But I have issues with this one: Of course the Simpsons can change, they're cartoons. Homer can be five inches taller, Marge can have an orange pixie cut in the morning and a copper pageboy while doing the breakfast dishes. Maggie can wake up a haggard 38 year old divorcee and seque into a chimpanzee by lunch. No problem. But change their characters? Whoa nelly, to quote Bozo the Clown, the real character upon whom the writers based their Krusty (and, might I add, an acquaintance of many years, and former employer of a dear friend...sorry, but I have so few opportunities to brag about knowing Bozo, I can't let one pass). Bart has to be 9 years old and in the Fourth Grade. If he was in the Fifth Grade, it would change everything. Like in the Ray Bradbury story where the guy goes back in time and steps on a butterfly, that single, small act would change everything forever. And not in a good way. He'd be just one year away from those first little hints of puberty and two years away from his first stint in reform school for breaking into Springfield Elementary and vandalizing it. Three years away from the first time he's tried as an adult -- for grand theft auto and vehicular homicide. Right now, he's just a mischevious kid, but you put some years on him and you are talking Sociopath. And when the jailhouse shrinks get to him and find out that Homer has been choking the daylights out of him, Homer is going to be doing time too. Marge will end up married to Moe, Liza will run away and live on the streets before eventually making her way to Paris where she will become the mistress and muse of an up and coming young film director who eventually leaves her; she'll end up throwing herself off one of the more scenic pedestrian bridges and into the Seine. Little Maggie will retreat further and further into herself and spend her life institutionalized, rocking back and forth and making sucking noises, emerging from her fog only once, when she is fifty years old, to compose an incredibly beautiful concerto specifically for the harpsichord. Ned Flanders, on the other hand, will meet and marry the fabulously wealthy widow of a beer bottling magnate and have a long, rich and happy life. One of his kids will end up a television evangelist, the other one on crack. Funny how things work out, eh.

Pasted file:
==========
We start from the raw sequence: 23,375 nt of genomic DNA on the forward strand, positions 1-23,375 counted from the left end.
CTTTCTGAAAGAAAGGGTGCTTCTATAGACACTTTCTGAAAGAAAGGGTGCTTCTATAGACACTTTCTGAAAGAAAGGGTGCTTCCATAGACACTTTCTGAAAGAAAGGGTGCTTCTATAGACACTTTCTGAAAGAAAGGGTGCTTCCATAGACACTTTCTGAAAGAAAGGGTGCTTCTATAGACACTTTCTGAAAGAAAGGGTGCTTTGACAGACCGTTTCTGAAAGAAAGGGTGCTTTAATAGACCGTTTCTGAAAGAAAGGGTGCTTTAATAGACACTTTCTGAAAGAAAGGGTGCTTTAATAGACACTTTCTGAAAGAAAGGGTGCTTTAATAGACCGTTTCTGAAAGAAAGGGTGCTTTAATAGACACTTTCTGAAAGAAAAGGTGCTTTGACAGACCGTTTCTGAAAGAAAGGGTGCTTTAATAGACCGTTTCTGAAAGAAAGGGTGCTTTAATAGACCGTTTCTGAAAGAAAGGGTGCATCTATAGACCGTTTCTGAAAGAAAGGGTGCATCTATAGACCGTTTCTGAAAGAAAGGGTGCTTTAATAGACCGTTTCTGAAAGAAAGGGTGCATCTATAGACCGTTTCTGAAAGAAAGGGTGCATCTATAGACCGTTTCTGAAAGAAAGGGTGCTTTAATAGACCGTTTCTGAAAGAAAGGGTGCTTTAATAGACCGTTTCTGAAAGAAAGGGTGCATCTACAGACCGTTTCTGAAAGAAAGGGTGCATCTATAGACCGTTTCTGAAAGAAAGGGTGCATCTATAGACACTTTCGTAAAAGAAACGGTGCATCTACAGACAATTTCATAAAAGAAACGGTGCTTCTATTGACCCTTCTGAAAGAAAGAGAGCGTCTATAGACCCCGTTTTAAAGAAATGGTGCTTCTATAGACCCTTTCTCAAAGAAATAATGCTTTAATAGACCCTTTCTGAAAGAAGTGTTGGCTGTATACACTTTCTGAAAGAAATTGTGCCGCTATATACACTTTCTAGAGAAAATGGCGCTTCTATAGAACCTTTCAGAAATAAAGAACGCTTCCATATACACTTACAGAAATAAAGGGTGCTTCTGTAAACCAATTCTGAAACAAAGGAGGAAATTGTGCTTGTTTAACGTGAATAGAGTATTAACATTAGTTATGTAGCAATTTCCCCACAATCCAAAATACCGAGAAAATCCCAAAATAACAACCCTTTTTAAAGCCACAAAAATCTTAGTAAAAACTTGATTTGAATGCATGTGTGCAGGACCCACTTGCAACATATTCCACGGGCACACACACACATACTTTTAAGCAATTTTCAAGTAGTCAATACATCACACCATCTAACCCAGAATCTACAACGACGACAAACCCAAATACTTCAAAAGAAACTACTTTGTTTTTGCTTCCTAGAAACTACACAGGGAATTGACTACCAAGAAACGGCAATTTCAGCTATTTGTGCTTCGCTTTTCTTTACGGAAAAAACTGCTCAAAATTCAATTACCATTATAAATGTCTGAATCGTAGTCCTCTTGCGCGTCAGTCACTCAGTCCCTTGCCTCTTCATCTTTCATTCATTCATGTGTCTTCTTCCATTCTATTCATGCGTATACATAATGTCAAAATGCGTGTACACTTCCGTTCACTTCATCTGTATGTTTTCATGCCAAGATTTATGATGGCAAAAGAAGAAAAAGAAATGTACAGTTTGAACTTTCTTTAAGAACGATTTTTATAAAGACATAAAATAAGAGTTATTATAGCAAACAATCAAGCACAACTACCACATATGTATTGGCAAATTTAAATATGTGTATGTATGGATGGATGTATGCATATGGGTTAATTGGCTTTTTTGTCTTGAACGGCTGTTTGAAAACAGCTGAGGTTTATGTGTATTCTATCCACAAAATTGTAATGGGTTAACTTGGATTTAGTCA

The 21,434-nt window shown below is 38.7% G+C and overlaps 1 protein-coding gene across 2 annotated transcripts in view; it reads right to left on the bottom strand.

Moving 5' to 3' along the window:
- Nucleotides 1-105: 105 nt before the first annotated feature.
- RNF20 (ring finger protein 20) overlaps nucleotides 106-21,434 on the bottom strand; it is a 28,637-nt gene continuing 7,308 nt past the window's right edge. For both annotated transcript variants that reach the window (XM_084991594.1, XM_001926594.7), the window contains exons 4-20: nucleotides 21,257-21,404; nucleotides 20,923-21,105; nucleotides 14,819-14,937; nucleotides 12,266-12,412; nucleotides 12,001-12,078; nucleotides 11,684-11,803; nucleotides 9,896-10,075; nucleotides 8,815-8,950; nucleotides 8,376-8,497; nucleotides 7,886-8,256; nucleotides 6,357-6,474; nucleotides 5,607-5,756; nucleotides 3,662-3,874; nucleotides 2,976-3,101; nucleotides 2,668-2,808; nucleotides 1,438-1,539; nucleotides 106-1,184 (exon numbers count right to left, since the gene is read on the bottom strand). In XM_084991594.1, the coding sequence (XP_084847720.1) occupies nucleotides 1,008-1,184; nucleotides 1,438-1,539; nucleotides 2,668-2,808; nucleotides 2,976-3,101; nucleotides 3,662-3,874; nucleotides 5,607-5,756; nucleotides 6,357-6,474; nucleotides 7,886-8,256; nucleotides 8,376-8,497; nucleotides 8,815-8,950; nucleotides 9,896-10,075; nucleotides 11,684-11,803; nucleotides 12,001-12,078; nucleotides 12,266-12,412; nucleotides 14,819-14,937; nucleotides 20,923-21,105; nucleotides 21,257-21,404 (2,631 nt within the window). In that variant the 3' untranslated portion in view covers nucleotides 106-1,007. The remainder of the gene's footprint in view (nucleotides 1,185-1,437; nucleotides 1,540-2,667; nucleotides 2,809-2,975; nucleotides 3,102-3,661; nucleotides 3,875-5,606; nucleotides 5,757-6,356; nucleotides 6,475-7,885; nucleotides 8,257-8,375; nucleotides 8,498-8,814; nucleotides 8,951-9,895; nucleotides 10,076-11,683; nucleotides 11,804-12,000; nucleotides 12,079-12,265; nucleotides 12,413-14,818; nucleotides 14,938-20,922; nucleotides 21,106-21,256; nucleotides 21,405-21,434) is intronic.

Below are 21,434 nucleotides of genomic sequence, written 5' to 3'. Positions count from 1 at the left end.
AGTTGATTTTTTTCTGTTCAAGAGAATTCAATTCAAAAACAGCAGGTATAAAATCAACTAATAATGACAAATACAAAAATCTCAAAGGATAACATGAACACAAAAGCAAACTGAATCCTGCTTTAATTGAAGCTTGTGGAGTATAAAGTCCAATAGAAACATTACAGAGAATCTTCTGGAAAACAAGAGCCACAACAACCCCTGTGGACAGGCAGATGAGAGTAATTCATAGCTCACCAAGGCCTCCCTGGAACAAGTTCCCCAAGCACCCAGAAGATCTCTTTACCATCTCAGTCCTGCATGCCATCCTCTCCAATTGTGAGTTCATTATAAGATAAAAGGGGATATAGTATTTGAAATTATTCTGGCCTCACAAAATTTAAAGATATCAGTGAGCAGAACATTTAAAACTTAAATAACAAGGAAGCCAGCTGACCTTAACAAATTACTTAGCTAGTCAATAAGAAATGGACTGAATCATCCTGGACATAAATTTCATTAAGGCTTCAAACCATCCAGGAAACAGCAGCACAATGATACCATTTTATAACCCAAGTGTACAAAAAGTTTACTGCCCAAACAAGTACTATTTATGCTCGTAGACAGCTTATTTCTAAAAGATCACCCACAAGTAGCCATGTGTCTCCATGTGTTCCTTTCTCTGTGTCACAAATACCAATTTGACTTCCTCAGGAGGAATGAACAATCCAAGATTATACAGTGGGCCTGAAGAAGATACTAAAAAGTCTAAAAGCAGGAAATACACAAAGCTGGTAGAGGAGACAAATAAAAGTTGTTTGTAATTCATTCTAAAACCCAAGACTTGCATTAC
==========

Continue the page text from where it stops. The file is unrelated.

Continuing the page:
Anyway, careful what you ask for...
In reply to an earlier post on Mar 16, 2013 6:46:23 PM PDT
I think you've just given me what I asked for.
Sounds like the second Simpsons movie will be a whole Hell of a lot better than the first!
In reply to an earlier post on Mar 16, 2013 6:59:20 PM PDT
[Deleted by the author on Mar 16, 2013 7:03:20 PM PDT]
In reply to an earlier post on Mar 16, 2013 7:55:20 PM PDT
The first Simpson movie was awful, a complete disappointment. The second one has to be better, it could hardly be worse. And I meant what I said about reading your reviews just for the fun of reading them.
In reply to an earlier post on Mar 16, 2013 8:02:00 PM PDT
Thank you! You're very kind! :-)
In reply to an earlier post on Mar 17, 2013 3:55:06 AM PDT
P.S. A slightly edgier Krusty...
In reply to an earlier post on Mar 17, 2013 8:27:17 AM PDT
Last edited by the author on Apr 23, 2013 8:41:35 AM PDT
Larry Harmon (not the original Bozo, but the man who put Bozo on the map) would have eaten this spawn of Kiss and spit out chunks of Ronald McDonald. Harmon was indeed the character (and he was a character) upon whom Krusty was based. My former colleague Jerry Digney worked for him for many years, and my best friend was his assistant...but she ran away and unjoined his circus after only a brief stint. Harmon died a few years ago. He was th e only clown I ever liked. No one will ever fill his size 22 12/2 red shoes.
In reply to an earlier post on Mar 17, 2013 8:28:57 AM PDT
[Deleted by the author on Apr 23, 2013 8:41:48 AM PDT]
In reply to an earlier post on Apr 23, 2013 1:46:01 AM PDT